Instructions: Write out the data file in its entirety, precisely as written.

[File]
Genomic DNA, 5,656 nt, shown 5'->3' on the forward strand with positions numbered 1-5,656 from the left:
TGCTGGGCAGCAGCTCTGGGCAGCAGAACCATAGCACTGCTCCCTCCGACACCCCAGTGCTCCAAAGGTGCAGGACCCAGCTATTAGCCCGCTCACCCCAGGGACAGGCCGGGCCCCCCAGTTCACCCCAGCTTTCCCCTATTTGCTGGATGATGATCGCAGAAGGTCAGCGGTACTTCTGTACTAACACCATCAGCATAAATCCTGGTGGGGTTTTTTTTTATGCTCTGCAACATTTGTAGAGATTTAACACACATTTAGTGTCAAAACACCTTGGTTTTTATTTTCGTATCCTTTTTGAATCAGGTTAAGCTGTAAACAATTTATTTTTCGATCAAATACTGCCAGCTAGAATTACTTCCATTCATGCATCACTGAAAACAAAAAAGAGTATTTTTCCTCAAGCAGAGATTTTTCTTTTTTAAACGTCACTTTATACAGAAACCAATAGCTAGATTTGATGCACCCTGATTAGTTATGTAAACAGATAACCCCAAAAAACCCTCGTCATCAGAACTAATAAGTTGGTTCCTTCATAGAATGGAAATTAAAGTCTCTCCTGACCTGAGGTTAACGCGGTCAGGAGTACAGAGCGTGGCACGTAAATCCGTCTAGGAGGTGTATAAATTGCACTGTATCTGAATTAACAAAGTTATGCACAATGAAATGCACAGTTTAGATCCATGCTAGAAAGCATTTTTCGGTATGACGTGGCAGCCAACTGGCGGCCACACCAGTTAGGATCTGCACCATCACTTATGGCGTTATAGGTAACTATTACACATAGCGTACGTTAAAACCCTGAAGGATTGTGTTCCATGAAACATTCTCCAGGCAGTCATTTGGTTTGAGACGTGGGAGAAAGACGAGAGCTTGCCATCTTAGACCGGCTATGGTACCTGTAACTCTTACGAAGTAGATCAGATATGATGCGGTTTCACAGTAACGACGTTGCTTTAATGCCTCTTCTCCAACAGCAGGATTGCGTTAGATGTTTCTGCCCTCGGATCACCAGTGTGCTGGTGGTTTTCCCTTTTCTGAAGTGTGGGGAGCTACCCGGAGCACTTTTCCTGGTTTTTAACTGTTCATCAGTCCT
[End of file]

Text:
Genomic DNA, 5,656 nt, shown 5'->3' on the forward strand with positions numbered 1-5,656 from the left:
TGCTGGGCAGCAGCTCTGGGCAGCAGAACCATAGCACTGCTCCCTCCGACACCCCAGTGCTCCAAAGGTGCAGGACCCAGCTATTAGCCCGCTCACCCCAGGGACAGGCCGGGCCCCCCAGTTCACCCCAGCTTTCCCCTATTTGCTGGATGATGATCGCAGAAGGTCAGCGGTACTTCTGTACTAACACCATCAGCATAAATCCTGGTGGGGTTTTTTTTTATGCTCTGCAACATTTGTAGAGATTTAACACACATTTAGTGTCAAAACACCTTGGTTTTTATTTTCGTATCCTTTTTGAATCAGGTTAAGCTGTAAACAATTTATTTTTCGATCAAATACTGCCAGCTAGAATTACTTCCATTCATGCATCACTGAAAACAAAAAAGAGTATTTTTCCTCAAGCAGAGATTTTTCTTTTTTAAACGTCACTTTATACAGAAACCAATAGCTAGATTTGATGCACCCTGATTAGTTATGTAAACAGATAACCCCAAAAAACCCTCGTCATCAGAACTAATAAGTTGGTTCCTTCATAGAATGGAAATTAAAGTCTCTCCTGACCTGAGGTTAACGCGGTCAGGAGTACAGAGCGTGGCACGTAAATCCGTCTAGGAGGTGTATAAATTGCACTGTATCTGAATTAACAAAGTTATGCACAATGAAATGCACAGTTTAGATCCATGCTAGAAAGCATTTTTCGGTATGACGTGGCAGCCAACTGGCGGCCACACCAGTTAGGATCTGCACCATCACTTATGGCGTTATAGGTAACTATTACACATAGCGTACGTTAAAACCCTGAAGGATTGTGTTCCATGAAACATTCTCCAGGCAGTCATTTGGTTTGAGACGTGGGAGAAAGACGAGAGCTTGCCATCTTAGACCGGCTATGGTACCTGTAACTCTTACGAAGTAGATCAGATATGATGCGGTTTCACAGTAACGACGTTGCTTTAATGCCTCTTCTCCAACAGCAGGATTGCGTTAGATGTTTCTGCCCTCGGATCACCAGTGTGCTGGTGGTTTTCCCTTTTCTGAAGTGTGGGGAGCTACCCGGAGCACTTTTCCTGGTTTTTAACTGTTCATCAGTCCT